Henriques, using a generator for ongoing electricity supply is VERY expensive in terms of petrol. Solar PV panels have come down drastically in cost, and are an obvious answer in our (normally) sunny climate. Lithium battery costs are however still high, but I don’t recommend using deep cycle lead acid batteries. They have to be topped up with water every couple of months and mine after 4 1/2 years are now only delivering about 50% of previous output. Best bite the bullet and go lithium with a pure sine wave inverter.

The ANC is not in power. The ANC, is IN BUSINESS!

Pretty soon Eskom will be insisting on getting paid for electricity even though no one is buying from them anymore. Like a tax – very much like NHI. You will be taxed for not buying your healthcare or electricity from the ANC. ANC is NOT interested in politics. And it wants to be the primary service provider of every conceivable product and service under the sun….

Start with Soweto – only 10% of residents pay for their electricity.

At the rate that major businesses is getting off the grid They will pretty soon be able to shut down some of those troubling coal power plants in any event. Ford, BMW and Volkswagen the latest to announce major projects to become energy self-sufficient. Soon non-paying municipalities will be its only customers. Can’t wait for the day all these fat-cat thieves are standing on street corners begging for a job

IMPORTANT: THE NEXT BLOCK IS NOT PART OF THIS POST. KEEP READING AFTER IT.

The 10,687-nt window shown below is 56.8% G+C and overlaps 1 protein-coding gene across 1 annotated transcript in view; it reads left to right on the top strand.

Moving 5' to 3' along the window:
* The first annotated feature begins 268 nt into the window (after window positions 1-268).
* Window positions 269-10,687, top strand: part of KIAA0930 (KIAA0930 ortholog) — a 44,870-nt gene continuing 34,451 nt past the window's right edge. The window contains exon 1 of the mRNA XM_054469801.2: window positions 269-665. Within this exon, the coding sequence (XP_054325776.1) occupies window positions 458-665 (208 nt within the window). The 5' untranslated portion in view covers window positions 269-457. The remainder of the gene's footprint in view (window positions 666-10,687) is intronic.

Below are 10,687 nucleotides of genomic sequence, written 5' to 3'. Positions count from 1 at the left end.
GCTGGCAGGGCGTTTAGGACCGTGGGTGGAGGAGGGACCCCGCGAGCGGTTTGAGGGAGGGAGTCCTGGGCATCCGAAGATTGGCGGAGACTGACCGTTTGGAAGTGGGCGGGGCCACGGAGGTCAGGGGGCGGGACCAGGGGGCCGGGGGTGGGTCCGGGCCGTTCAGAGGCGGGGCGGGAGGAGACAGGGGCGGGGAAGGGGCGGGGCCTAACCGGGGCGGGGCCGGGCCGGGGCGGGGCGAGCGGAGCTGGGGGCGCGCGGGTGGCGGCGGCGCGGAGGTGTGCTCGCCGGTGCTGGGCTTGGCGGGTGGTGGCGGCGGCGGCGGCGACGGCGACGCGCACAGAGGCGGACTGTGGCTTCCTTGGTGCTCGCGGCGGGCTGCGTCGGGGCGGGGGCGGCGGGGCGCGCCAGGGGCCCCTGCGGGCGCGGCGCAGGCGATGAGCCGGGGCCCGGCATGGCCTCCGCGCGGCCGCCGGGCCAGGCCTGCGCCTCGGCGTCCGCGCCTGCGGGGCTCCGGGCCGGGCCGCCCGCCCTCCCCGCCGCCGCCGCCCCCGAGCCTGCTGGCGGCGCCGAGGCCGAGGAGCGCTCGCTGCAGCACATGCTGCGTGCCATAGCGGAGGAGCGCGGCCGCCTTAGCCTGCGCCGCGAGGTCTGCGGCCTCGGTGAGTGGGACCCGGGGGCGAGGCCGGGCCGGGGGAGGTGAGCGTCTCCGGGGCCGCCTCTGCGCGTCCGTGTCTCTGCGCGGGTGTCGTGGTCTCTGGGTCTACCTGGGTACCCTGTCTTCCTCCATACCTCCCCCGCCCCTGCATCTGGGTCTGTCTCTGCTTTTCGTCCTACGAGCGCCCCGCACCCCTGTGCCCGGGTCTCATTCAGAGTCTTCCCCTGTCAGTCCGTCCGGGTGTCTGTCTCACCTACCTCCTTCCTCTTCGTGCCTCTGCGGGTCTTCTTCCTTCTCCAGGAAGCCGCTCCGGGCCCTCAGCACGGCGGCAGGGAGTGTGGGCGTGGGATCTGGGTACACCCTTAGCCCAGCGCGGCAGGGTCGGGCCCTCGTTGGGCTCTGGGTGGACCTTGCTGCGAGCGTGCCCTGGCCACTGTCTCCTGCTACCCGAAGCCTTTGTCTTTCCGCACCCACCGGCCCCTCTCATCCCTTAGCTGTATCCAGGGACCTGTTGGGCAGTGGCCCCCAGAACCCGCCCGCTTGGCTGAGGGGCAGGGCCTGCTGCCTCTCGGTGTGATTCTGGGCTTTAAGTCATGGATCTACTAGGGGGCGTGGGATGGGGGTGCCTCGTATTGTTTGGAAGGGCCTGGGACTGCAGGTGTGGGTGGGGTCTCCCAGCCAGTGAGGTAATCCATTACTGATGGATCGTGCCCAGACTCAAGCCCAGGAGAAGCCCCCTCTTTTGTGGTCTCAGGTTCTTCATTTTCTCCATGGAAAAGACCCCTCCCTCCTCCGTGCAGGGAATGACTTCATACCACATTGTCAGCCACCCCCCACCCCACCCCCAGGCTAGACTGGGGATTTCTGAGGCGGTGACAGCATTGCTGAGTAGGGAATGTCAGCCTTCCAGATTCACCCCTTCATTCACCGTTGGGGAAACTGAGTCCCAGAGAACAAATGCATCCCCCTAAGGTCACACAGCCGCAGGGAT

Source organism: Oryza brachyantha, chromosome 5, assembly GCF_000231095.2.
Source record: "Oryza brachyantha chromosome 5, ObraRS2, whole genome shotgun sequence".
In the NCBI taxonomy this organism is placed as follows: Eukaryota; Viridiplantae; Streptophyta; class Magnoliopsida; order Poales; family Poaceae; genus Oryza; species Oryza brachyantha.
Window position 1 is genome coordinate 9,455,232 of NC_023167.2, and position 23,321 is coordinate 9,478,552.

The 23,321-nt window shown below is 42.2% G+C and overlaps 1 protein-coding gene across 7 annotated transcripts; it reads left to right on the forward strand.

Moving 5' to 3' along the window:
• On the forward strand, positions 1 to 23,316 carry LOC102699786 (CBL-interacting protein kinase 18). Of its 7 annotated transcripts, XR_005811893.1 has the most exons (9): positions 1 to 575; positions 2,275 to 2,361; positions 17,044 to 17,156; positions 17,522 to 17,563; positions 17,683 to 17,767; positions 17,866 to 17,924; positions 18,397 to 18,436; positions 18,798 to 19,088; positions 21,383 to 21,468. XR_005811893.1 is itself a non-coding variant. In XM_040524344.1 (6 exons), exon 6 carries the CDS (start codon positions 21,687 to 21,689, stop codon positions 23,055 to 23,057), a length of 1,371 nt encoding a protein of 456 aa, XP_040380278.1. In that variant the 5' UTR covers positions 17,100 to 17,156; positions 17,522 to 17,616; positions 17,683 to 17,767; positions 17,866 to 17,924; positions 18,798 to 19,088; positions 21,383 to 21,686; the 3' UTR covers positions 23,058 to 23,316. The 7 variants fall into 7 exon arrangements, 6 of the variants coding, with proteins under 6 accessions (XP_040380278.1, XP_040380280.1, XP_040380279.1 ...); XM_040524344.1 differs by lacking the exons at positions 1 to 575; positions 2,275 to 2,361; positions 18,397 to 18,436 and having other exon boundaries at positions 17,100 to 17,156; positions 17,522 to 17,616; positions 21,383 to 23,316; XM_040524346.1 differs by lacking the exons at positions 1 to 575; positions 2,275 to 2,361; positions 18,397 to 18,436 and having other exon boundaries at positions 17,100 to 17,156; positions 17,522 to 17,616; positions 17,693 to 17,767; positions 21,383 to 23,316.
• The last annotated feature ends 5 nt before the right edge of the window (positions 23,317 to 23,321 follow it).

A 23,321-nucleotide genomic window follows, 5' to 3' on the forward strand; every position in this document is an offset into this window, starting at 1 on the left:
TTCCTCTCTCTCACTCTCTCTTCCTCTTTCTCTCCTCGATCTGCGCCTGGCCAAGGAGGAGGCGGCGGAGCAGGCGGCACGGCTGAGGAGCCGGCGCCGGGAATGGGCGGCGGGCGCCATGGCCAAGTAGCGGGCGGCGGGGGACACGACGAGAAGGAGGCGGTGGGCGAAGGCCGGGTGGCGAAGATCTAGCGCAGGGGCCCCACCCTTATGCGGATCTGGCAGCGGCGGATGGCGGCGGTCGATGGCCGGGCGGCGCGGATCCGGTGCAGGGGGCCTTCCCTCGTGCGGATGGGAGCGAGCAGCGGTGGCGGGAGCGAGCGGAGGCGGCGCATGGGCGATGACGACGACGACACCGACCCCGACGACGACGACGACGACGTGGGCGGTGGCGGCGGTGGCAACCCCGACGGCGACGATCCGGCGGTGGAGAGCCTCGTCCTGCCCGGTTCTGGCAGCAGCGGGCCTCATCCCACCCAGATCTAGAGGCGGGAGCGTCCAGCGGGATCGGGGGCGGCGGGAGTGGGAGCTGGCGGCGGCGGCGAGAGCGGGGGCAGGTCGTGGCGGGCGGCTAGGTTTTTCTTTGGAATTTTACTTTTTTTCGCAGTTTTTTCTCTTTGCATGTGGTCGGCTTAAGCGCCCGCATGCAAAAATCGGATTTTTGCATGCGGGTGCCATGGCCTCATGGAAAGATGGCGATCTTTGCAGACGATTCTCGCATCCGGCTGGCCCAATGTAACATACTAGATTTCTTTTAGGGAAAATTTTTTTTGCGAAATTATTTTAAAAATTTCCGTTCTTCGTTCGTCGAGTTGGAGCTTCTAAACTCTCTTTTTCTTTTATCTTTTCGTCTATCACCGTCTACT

These bastards have their offshore accounts stashed with all our money. They will all dissappear to have a vacation with their friends the guptas while we all die of starvation and epidemics

Municipal debt to Eskom has reached R25.1 billion.

Nkosazana Dlamini-Zuma, Minister of Cooperative Governance and Traditional (CoGTA) has missed a Standing Committee on Public Accounts (SCOPA), Dlamini-Zuma not only missed the meeting, but she also chairs the IMTT, During the two and a half years of its service, the IMTT has been tasked with reducing municipal debt to Eskom, however, it has been recorded that instead of decreasing the debt, it has increased by 257% from R9.8 billion to the gigantic R25.1 billion that it currently is. “If the Minister in charge of holding delinquent municipalities to account is evading accountability, how can we ever expect these municipalities to get their houses in order?” – ANC/Ramaphosa is Managing Our South Africa like a SPAZA Shop, What Else?

When will South Africans See More of This: Cause & Consequence – ACTION!!!
Ramaphosa fired Jiba in April, together with Senior prosecutor Lawrence Mrwebi after retired Constitutional Court Justice Yvonne Mokgoro recommended he sack them from the NPA, following an inquiry. The inquiry found neither of them “fit and proper to hold their respective offices”, according to a statement from the Presidency.